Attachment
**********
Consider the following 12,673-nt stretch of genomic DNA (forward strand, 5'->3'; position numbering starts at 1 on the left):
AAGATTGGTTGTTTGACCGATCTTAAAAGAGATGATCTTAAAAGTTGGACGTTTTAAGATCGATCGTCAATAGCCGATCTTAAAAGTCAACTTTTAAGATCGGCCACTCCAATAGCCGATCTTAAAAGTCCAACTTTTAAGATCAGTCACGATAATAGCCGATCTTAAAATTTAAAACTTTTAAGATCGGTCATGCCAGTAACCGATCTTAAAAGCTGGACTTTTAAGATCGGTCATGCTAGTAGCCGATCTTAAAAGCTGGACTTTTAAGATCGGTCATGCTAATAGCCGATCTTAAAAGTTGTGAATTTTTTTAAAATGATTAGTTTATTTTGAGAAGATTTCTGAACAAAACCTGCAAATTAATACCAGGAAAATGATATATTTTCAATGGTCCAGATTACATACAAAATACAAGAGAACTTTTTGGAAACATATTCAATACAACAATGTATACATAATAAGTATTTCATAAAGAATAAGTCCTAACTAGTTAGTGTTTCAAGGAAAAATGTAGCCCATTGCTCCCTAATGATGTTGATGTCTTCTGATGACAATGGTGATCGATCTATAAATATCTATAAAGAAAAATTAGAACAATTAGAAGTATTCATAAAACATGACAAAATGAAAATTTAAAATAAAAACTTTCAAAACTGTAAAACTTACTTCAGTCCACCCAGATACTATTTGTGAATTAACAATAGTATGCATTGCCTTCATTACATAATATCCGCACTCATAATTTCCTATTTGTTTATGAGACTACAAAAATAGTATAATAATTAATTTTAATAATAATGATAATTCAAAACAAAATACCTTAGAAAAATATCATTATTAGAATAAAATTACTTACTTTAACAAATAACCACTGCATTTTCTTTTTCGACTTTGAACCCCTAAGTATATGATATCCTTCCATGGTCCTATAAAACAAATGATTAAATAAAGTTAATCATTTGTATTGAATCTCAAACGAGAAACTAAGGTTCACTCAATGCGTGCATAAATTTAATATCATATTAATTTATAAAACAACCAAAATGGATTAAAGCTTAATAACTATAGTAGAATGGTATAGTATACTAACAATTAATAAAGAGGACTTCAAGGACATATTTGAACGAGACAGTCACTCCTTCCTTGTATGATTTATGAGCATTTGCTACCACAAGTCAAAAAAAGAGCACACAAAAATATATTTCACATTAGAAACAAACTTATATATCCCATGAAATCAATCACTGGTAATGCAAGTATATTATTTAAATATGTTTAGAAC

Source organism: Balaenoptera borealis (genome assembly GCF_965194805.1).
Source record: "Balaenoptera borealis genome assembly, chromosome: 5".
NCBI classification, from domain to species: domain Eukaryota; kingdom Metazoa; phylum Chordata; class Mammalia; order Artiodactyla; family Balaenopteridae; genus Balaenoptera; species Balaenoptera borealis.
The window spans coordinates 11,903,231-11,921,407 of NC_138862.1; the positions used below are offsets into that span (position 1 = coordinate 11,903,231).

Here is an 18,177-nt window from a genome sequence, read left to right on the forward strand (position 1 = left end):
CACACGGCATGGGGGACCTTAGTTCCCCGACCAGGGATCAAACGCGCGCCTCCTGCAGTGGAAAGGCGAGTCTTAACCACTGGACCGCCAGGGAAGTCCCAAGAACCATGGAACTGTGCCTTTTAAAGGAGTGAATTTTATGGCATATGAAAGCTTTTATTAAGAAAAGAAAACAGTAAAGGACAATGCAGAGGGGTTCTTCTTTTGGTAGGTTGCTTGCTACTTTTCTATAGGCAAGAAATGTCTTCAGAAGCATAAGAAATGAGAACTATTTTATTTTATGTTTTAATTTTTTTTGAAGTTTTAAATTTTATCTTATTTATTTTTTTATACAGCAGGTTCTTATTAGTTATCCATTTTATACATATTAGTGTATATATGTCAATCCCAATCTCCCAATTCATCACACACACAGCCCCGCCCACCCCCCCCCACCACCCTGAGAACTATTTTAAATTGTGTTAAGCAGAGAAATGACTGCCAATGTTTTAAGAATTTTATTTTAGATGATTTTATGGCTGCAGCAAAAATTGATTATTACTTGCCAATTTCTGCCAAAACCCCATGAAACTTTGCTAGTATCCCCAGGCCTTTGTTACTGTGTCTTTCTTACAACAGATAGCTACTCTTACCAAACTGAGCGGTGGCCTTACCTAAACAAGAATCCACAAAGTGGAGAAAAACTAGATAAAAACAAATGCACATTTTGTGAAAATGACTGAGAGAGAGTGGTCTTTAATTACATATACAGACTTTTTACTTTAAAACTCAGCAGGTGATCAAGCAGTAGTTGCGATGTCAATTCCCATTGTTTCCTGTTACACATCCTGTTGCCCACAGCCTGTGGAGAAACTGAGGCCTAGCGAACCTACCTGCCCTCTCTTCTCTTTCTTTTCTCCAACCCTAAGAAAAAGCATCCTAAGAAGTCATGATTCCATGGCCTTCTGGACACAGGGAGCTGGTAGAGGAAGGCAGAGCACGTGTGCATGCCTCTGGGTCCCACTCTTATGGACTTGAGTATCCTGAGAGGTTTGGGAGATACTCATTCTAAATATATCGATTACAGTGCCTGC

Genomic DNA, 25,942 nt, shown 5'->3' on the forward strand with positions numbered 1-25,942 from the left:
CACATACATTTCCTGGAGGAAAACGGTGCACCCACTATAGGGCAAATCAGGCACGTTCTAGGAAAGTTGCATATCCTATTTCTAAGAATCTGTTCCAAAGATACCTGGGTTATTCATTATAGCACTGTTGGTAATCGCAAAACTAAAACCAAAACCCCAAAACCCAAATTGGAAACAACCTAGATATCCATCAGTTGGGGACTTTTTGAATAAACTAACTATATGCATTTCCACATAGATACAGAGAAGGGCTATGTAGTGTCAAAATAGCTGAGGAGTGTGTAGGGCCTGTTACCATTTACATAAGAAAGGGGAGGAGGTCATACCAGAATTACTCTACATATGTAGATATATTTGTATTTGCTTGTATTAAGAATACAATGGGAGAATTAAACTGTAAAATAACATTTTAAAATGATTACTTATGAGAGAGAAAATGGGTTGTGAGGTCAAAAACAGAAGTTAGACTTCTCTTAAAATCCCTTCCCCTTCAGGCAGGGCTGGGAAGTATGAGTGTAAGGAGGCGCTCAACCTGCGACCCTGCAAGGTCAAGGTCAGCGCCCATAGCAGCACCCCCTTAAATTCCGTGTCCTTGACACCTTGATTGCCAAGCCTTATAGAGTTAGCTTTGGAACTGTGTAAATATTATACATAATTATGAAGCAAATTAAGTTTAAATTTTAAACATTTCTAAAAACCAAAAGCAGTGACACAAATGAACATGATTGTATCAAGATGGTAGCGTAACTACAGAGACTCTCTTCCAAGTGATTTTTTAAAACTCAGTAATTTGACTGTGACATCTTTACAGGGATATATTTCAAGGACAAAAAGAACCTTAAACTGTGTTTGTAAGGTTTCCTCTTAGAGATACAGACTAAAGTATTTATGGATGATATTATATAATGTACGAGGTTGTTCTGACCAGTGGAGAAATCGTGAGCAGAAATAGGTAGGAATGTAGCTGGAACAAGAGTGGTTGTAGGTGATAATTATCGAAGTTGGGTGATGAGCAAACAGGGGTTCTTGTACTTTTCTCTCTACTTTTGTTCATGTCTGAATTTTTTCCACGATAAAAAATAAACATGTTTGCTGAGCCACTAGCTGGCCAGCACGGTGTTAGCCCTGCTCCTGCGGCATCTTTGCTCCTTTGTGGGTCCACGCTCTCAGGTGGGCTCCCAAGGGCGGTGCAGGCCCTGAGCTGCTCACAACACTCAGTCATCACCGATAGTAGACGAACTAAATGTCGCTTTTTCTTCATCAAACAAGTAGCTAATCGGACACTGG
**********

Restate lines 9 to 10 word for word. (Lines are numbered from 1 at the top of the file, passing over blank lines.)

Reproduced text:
Genomic DNA, 25,942 nt, shown 5'->3' on the forward strand with positions numbered 1-25,942 from the left:
CACATACATTTCCTGGAGGAAAACGGTGCACCCACTATAGGGCAAATCAGGCACGTTCTAGGAAAGTTGCATATCCTATTTCTAAGAATCTGTTCCAAAGATACCTGGGTTATTCATTATAGCACTGTTGGTAATCGCAAAACTAAAACCAAAACCCCAAAACCCAAATTGGAAACAACCTAGATATCCATCAGTTGGGGACTTTTTGAATAAACTAACTATATGCATTTCCACATAGATACAGAGAAGGGCTATGTAGTGTCAAAATAGCTGAGGAGTGTGTAGGGCCTGTTACCATTTACATAAGAAAGGGGAGGAGGTCATACCAGAATTACTCTACATATGTAGATATATTTGTATTTGCTTGTATTAAGAATACAATGGGAGAATTAAACTGTAAAATAACATTTTAAAATGATTACTTATGAGAGAGAAAATGGGTTGTGAGGTCAAAAACAGAAGTTAGACTTCTCTTAAAATCCCTTCCCCTTCAGGCAGGGCTGGGAAGTATGAGTGTAAGGAGGCGCTCAACCTGCGACCCTGCAAGGTCAAGGTCAGCGCCCATAGCAGCACCCCCTTAAATTCCGTGTCCTTGACACCTTGATTGCCAAGCCTTATAGAGTTAGCTTTGGAACTGTGTAAATATTATACATAATTATGAAGCAAATTAAGTTTAAATTTTAAACATTTCTAAAAACCAAAAGCAGTGACACAAATGAACATGATTGTATCAAGATGGTAGCGTAACTACAGAGACTCTCTTCCAAGTGATTTTTTAAAACTCAGTAATTTGACTGTGACATCTTTACAGGGATATATTTCAAGGACAAAAAGAACCTTAAACTGTGTTTGTAAGGTTTCCTCTTAGAGATACAGACTAAAGTATTTATGGATGATATTATATAATGTACGAGGTTGTTCTGACCAGTGGAGAAATCGTGAGCAGAAATAGGTAGGAATGTAGCTGGAACAAGAGTGGTTGTAGGTGATAATTATCGAAGTTGGGTGATGAGCAAACAGGGGTTCTTGTACTTTTCTCTCTACTTTTGTTCATGTCTGAATTTTTTCCACGATAAAAAATAAACATGTTTGCTGAGCCACTAGCTGGCCAGCACGGTGTTAGCCCTGCTCCTGCGGCATCTTTGCTCCTTTGTGGGTCCACGCTCTCAGGTGGGCTCCCAAGGGCGGTGCAGGCCCTGAGCTGCTCACAACACTCAGTCATCACCGATAGTAGACGAACTAAATGTCGCTTTTTCTTCATCAAACAAGTAGCTAATCGGACACTGG